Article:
Waleed Aly hopes his Gold Logie win will break down racial and religious barriers.
Controversial yet brilliant host of The Project Waleed Aly hopes his Gold Logie win will help to break down racial and religious barriers, both in the television industry and in the wider community.
The 37-year-old journalist, reporter and now TV presenter won the Gold Logie for Best Personality on Australian TV, as well as Best Presenter for his work on The Project. Upon accepting his award, he made a stirring speech with a specific focus on racism within the TV industry.
He also spoke generously of the diversity represented that night by the Gold Logie nominees, but called for more diversity in the industry. He went on to talk about how certain people had hoped for him to win, referring to one personality in the room that night as ‘Mustafa’ – who had to change his name in order to get a job in the television industry.
"There have been a lot of people in the past week or two who have made it clear to me that me being here right now really matters to them," he said. "That reason was brought home ... not so long ago actually when someone who is in this room, and I'm not going to use the name they use in the industry, came up to me, introduced themselves and said to me, `I really hope you win. My name is Mustafa. But I can't use that name because I won't get a job'. He's here tonight. And it matters to people like that that I am here. I know it's not because of me. I know that."
The unknown personality has since been revealed as Here Come the Habibs star Tyler De Nawi, whose agent confirmed yesterday that his client is indeed the ‘mystery Mustafa’.
Mr Aly also went on to praise his fellow nominees as well as his wife for her tireless, often unpraised, work in the community.
"They don't give statuettes to people like that sadly but one day if life is fair they might just give her a statue," he said.
Mr Aly’s Gold Logie win has attracted some strange press over the last couple of days, with Australian Liberty Alliance (ALA) party NSW Senate candidate Kirralie Smith saying his win was “ridiculous”. Ms Smith has challenged Mr Aly to a serious debate about radical Islamic people who have emigrated to Australia.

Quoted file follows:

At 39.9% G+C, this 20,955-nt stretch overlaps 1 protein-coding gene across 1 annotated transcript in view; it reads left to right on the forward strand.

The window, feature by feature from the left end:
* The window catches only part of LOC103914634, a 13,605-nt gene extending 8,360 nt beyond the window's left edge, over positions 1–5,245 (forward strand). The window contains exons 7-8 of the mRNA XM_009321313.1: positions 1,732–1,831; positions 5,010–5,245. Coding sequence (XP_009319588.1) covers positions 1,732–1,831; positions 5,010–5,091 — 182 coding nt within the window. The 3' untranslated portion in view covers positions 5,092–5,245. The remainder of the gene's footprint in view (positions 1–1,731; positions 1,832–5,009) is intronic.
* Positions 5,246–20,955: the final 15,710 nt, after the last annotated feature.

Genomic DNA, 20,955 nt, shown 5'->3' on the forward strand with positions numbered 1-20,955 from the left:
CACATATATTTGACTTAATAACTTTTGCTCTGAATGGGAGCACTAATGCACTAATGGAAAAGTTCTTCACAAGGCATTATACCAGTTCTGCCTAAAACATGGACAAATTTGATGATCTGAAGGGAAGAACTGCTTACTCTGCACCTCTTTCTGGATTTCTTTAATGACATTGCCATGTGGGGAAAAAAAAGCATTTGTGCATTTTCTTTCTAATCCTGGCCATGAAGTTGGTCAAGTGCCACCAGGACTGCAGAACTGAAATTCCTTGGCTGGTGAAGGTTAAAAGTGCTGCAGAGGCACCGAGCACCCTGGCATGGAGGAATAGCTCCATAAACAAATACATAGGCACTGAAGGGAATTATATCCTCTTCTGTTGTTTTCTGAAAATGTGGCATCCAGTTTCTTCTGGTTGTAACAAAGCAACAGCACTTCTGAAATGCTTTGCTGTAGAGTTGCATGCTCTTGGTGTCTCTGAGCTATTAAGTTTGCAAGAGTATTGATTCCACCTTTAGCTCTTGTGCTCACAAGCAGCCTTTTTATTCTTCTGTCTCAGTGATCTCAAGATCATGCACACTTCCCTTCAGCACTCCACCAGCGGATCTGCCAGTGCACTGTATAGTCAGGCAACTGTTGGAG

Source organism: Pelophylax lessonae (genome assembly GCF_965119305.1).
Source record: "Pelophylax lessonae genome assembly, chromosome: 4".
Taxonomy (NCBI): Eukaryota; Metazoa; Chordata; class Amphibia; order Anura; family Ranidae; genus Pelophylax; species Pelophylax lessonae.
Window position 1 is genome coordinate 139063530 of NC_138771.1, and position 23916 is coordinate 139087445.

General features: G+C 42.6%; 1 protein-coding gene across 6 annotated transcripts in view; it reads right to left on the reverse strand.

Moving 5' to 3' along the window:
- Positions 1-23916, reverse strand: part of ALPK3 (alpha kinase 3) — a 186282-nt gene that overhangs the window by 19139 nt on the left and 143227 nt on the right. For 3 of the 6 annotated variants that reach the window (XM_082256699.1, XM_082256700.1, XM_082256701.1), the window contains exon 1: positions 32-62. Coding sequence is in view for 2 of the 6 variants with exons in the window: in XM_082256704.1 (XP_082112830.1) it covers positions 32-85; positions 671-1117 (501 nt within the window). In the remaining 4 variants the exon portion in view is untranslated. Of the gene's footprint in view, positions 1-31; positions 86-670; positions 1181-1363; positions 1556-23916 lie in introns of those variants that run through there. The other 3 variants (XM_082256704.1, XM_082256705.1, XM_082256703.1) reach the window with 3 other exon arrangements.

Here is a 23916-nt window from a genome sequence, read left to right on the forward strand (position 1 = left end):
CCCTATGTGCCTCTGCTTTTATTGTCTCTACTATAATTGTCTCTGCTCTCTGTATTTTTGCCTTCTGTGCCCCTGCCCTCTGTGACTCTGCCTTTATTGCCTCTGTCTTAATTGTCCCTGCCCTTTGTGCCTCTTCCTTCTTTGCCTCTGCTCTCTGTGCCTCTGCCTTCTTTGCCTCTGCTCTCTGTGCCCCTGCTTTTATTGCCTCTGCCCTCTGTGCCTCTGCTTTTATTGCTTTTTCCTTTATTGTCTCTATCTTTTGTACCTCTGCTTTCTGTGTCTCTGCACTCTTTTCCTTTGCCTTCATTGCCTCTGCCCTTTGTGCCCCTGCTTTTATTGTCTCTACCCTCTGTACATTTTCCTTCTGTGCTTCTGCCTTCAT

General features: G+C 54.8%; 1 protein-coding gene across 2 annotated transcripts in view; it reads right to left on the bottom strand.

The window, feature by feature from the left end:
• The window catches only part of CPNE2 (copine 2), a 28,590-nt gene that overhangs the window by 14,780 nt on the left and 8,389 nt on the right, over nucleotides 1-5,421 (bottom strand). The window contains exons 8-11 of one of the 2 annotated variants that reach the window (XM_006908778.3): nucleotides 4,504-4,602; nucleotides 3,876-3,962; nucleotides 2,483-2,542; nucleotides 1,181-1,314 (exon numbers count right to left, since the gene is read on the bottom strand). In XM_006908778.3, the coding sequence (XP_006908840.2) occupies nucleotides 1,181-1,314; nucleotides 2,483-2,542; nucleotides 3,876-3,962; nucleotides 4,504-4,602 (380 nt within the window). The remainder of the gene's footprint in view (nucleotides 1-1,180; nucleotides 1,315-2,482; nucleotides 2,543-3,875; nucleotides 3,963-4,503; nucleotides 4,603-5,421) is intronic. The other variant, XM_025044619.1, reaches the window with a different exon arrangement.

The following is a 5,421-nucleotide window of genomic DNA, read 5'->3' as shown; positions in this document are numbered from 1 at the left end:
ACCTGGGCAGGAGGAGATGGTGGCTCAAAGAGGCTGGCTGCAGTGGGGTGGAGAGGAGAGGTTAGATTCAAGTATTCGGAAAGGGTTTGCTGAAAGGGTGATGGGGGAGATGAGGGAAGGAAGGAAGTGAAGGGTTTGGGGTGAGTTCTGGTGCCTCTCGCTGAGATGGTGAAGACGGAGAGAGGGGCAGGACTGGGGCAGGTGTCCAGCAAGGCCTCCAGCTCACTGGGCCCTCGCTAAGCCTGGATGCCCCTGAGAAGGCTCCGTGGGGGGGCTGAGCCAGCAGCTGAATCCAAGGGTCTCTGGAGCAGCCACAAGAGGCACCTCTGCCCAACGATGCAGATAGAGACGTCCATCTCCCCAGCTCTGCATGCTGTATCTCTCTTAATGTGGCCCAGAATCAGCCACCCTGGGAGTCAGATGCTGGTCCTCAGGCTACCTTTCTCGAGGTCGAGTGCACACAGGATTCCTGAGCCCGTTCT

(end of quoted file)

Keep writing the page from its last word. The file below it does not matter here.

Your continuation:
“I issued an invitation to Waleed last year to have a debate about these issues and he has ignored it,” Ms Smith said. “Hundreds of thousands of people have acknowledged that on social media and that invitation still stands. It is an open one, it is all over the internet,” she said.
Mr Aly’s management said he was not available for comment due to work commitments.
Read more at www.sbs.com.au
Waleed Aly winning the Gold Logie speaks volumes for how Australians see the potential for successful integration of the Muslim community. And whilst his win may have attracted the ire of some, let’s not forget that the award is publicly voted so, in essence, it is a reflection of the kind of community to which the public aspires.
Mr Aly is an intelligent, often controversial figure in the Australian media industry. He’s not afraid to ask the difficult questions. He is a powerful voice for the Australian Muslim community. He is a lawyer, an academic on subjects such as international terrorism and politics, as well as an engineer and radio host. He worked his way up from community television, where he promoted Muslim culture in Australia, to his position as host of The Project, where he defends the rights of all Australians.
His wife Susan Carland is a former Muslim Australian of the Year who champions the rights of Muslim women in Australia. She is also a brilliant academic, mother of two and, according to Waleed, much funnier and smarter than he is.
“If she had my job she’d be much better at it than me,” he said. “She’s sharper, wittier, funnier and infinitely more charming and likeable and I’m really glad she doesn’t have my job because otherwise I definitely wouldn’t have it.”
In other words, this power couple are a shining example of everything most Australians don’t think Muslims can be. It’s safe to say that Waleed Aly throws a harsh light on the face of the Muslim stereotype. And it seems the Australian public are grateful for it.
“If tonight means anything, it’s that the Australian public, our audience, as far as they’re concerned, there is absolutely no reason why (the status quo) can’t change,” said Mr Aly as he finished his acceptance speech.
And yet there are always going to be some who feel the need to drag down positive influences such as Mr Aly. Kirralie Smith’s shameless grab for attention is one such example. I mean, who had even heard of the ALA prior to her unwarranted outburst? Her comments are, in my opinion, just one of the reasons why Australians have such misgivings about the Muslim community. Sure, she may have some points, but if she’s serious about integration and acceptance of Muslims, as she claims she is, then why the need to drive yet another wedge in the debate? Why can’t we have a positive stereotype for a change?
If Waleed Aly being voted Australia’s best TV personality is any indication, the public are willing to believe that there is more to the Muslim community than what is continually preached in mainstream media. We can only hope that this is the beginning of wider acceptance of Muslims across the country.
What do you think of Waleed Aly? Do you think he is deserving of his Gold Logie win? Does he influence your opinion of the Muslim community?
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